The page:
Altmetric supports the use of its data in the development of journal-level indicators and metrics that adhere to “responsible metrics” practices, especially when such metrics are used as part of a multi-indicator or “basket of metrics” approach to understand journal-level influence.
In general, Altmetric supports the development of journal-level indicators and metrics that:
Account for known skew using coverage percentiles (e.g. “% articles with an Attention Score in a journal”), geometric means, or medians (technically allowed, but discouraged).
Address biases related to subject area, location, and other confounding variables, for example by using subject-area normalization.
Look beyond the boundaries of specific journals towards network analysis, communications theory, and topic-based analysis.
Are transparent and otherwise in line “responsible metrics” practices described by the Leiden Manifesto.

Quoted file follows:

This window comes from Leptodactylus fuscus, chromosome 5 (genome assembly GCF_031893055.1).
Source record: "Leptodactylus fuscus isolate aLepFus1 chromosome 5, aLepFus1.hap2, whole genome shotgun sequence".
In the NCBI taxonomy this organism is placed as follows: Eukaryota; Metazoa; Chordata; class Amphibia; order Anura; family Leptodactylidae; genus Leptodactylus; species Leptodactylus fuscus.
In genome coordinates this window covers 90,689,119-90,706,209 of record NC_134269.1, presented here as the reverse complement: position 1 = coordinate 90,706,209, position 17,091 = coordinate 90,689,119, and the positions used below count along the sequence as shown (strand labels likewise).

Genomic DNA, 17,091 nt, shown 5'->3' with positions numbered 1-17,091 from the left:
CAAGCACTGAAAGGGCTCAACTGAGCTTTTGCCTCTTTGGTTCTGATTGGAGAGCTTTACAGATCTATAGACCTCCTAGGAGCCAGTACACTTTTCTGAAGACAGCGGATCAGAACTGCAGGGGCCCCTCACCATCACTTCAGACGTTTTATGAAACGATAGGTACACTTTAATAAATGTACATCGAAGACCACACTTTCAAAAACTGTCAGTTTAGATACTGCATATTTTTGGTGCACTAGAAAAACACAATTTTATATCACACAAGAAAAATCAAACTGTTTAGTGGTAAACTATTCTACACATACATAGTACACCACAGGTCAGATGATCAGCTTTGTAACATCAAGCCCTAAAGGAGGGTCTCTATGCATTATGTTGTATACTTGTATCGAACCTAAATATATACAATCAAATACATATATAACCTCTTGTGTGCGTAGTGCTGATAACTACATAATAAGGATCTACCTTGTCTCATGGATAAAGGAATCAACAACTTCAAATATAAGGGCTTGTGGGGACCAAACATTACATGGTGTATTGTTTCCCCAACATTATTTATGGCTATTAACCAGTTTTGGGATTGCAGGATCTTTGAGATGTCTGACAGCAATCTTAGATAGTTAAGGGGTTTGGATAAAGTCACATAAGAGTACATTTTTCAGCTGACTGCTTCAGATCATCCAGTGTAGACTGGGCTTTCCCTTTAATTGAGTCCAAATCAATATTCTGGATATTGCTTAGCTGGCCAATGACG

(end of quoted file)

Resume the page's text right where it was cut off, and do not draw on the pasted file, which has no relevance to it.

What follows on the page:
We encourage that researchers think carefully about using the correct denominator in developing their journal-level metrics. Altmetric data typically does not include the entirety of all articles published by a journal; instead, we index only those articles that have been mentioned in a source we track (with a few exceptions). It’s better to use an independent source (e.g. Dimensions, Scopus, Web of Science) that provides reliable and auditable data to determine a reputable denominator.
Analysts should avoid using basic calculations like sums or averages based upon the Altmetric Attention Score or source-specific counts (e.g. number of tweets). These metrics do not account for the relatively large amount of outliers that exist in any given sample.